And in the Beginning, Baseball Created Spring Training

It is the annual rite of spring. Like the game of baseball itself, spring training has a very rich and colorful history full of great stories.

Very quickly after organized professional baseball began in the 1870s, teams recognized that preparing for its season in late winter or early spring was especially challenging given that most teams were in the north at that time. In 1886, A.G. Spalding — owner of the Chicago White Stockings (who would later become the Chicago Cubs) — and his player-manager, Adrian “Cap” Anson, acted upon an idea to take their team down to Hot Springs, Arkansas to prepare for the upcoming baseball season (the photo below shows members of the 1912 Boston Red Sox team taking a “Spring Training Hike” in Hot Springs, Arkansas). They thought the hot springs had the right recuperative effect to help their players prepare for the long, grueling season ahead. When the White Stockings won the championship that year, other teams quickly became interested in the same preseason preparation and soon other Major League teams, as well as some Minor League and even Negro League teams, joined the party both on the fields and in the nightlife that the city offered. Voila! Spring training was born. The early camps were specifically made to get players in shape as players typically had other jobs during the off season back then. It wasn’t until about 1910 when teams began marketing the spring ritual to their fans.

In the years that followed, many things changed and evolved about spring training, here is just a few of the interesting tidbits about it…

  • While spring training had its start in Arkansas, it eventually settled into Florida in 1913 and the southwest United States because of better weather and space for facilities. But early training cities included such places as Tulsa, New Orleans, Phoenix, San Diego, West Palm Beach, Honolulu, and Jacksonville.
  • In 1918, a 23-year-old Babe Ruth hit one of the longest home runs in baseball history in Hot Springs at Whittington Park. The ball soared out of the park and into a pond of alligators at the Arkansas Alligator Farm across the street. The alligator farm is still in operation to this date! In 2011 it was measured that the ball had traveled 573 feet.
  • Some of the more unusual cities teams trained over the years include the Brooklyn Dodgers training in Havana, Cuba in 1947 and ’49, and the Dominican Republic in 1948. The Yankees also used those locations in ’50s. The Cubs trained on Catalina Island in the 1920s, ’30s and 40s. Puerto Rico and several northern Mexican cities were also visited by Major League teams in the 1950s and ’60s.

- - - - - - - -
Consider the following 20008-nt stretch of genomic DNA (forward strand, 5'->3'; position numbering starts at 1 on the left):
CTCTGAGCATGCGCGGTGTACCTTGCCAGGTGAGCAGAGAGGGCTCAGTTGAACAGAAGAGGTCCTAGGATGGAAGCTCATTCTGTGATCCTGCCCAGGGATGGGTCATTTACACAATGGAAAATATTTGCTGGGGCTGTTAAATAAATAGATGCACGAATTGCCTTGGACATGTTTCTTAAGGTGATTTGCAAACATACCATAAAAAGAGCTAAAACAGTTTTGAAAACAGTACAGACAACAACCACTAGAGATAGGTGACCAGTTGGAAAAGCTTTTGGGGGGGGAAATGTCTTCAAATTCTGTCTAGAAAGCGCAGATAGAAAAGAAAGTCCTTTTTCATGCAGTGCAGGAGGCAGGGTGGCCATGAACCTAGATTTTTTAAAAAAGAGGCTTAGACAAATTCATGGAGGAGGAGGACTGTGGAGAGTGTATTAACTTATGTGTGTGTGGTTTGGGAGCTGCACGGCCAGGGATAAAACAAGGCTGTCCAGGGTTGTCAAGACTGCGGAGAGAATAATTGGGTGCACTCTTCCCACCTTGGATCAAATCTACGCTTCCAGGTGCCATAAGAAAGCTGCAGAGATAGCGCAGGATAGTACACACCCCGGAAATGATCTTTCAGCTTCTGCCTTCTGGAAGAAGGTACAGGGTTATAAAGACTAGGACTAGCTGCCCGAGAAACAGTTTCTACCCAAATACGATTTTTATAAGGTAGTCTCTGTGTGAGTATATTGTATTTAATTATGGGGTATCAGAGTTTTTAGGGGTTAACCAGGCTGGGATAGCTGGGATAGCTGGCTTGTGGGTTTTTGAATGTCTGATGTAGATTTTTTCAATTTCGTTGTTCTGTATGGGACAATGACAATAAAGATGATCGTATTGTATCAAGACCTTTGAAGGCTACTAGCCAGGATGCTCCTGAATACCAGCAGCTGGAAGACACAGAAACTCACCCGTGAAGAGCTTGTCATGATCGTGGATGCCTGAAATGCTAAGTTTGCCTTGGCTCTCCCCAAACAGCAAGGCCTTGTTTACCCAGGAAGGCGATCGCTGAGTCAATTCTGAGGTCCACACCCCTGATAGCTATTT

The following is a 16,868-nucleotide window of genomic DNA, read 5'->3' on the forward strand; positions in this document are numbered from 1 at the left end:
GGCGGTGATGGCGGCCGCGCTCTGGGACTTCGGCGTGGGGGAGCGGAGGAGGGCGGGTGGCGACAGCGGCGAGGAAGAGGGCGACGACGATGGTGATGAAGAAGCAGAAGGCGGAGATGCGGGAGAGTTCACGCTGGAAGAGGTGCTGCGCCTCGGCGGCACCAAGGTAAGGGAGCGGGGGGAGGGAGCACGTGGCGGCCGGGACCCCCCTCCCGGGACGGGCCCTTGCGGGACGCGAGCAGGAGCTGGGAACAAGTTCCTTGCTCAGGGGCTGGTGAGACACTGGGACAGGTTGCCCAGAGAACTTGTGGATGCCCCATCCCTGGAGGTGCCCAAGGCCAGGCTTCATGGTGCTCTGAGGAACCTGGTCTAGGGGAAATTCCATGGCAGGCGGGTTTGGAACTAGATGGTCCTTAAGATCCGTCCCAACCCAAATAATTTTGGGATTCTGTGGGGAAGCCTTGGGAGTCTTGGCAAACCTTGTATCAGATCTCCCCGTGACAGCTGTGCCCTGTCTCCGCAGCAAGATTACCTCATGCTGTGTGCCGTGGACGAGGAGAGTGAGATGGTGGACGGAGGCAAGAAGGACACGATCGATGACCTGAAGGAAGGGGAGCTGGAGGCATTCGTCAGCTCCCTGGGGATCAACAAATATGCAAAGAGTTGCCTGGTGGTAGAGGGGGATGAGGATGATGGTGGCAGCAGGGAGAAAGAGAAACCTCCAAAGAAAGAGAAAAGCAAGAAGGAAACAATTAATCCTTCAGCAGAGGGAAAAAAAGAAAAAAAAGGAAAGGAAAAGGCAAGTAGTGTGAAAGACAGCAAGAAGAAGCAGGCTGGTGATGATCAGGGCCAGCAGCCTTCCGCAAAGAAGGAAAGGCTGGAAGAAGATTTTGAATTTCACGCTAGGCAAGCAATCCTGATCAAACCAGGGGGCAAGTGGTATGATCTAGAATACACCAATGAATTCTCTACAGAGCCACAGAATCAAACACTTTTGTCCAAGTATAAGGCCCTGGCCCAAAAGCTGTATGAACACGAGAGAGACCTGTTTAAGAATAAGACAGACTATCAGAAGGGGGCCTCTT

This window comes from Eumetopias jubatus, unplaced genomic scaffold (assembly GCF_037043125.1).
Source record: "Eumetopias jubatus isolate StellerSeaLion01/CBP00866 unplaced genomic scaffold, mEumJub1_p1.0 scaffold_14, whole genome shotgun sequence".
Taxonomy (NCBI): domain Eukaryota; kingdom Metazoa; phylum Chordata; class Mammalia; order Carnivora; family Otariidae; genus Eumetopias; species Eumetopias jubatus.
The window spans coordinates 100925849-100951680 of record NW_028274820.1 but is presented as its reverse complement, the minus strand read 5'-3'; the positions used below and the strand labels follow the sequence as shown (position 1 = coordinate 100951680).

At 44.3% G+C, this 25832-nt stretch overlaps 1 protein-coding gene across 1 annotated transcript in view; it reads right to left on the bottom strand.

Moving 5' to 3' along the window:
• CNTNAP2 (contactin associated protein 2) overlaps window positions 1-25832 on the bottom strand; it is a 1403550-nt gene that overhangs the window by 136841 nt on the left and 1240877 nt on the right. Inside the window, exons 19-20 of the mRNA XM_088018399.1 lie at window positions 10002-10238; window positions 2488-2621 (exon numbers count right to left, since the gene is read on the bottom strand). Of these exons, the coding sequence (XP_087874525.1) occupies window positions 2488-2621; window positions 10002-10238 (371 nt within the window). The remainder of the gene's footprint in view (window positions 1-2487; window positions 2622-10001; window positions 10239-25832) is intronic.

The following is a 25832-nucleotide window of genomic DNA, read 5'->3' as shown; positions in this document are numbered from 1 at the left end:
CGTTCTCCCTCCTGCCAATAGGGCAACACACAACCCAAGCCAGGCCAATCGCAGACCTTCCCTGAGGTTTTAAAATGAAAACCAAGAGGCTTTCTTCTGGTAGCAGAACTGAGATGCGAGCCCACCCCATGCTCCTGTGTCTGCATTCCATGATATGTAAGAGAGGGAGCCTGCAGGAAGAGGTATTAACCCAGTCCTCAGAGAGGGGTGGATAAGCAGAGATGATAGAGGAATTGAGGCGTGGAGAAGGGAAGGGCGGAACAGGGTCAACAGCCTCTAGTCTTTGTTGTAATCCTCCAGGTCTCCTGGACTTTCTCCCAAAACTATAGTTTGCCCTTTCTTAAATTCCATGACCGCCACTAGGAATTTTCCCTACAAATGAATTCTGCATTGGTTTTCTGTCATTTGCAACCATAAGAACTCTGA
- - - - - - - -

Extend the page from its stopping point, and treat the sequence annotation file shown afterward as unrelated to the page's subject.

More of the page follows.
• The “Grapefruit League” got its name from an event that occurred on March 15, 1915. The Brooklyn Dodgers hired a local aviator to fly over the stadium in a pregame stunt where a baseball would be dropped from 500 feet in the air to be caught by the Dodgers’ Hall of Fame manager Wilbert Robinson. The aviator forgot to take a ball up in the plane with them so when it came time to make the drop, all they found in the plane was a grapefruit… you see where this is going. The grapefruit hit Robinson in the chest sending him to the ground with red grapefruit juice and pulp all over him. Legend has it that one of his players, Casey Stengel, said after the event that “Uncle Robbie couldn’t cut it in the Grapefruit League” — and the rest, as they say, is history…
  • The “Cactus League” was formed in the desert southwest because of the racial intolerance in the south in the 1940s. Bill Veeck saw the intolerance first hand when attending a game where the minor league team he owned at the time was playing a game in Ocala, FL. He sat in the seating section reserved strictly for blacks, as whites and blacks were not allowed to sit together at the time. He was enjoying their company when a sheriff asked him to leave the section, he refused and eventually threatened the mayor of Ocala about the event. Later on Veeck purchased the Cleveland Indians and, knowing full well that he was about to sign a black player, moved his team’s spring training to Phoenix because of the prior incident in Ocala as well as the general intolerance at that time in that part of the country. They were somewhat more tolerant in Arizona and Veeck was successful in coaxing other Major League teams to join him in the desert southwest for spring training.
  • During the years the United States fought in World War II, baseball moved their camps north to help conserve resources to be used for the war effort. The commissioner of baseball and the Federal Office of Defense Transportation agreed to push spring training north of the Potomac and Ohio rivers and east of the Mississippi river so that trains could be better used to move troops and war supplies rather than ballplayers. This resulted in teams training closer to their home cities.

Baseball’s history is full of so many interesting stories, and these are just a few related to spring training. For an especially entertaining education about the beginnings of spring training I highly recommend purchasing the DVD, The First Boys of Spring, written and directed by Larry Foley. It’s available online through Amazon, Barnes & Noble, Target, Walmart and other online retailers.


Paul Zwaska

A former head groundskeeper for the Baltimore Orioles, Paul has been with Beacon for more than two decades. Among his many accomplishments he authored Groundskeeper University, the first online ballfield maintenance training venue. Paul continues to seek innovative ways to help groundskeepers.

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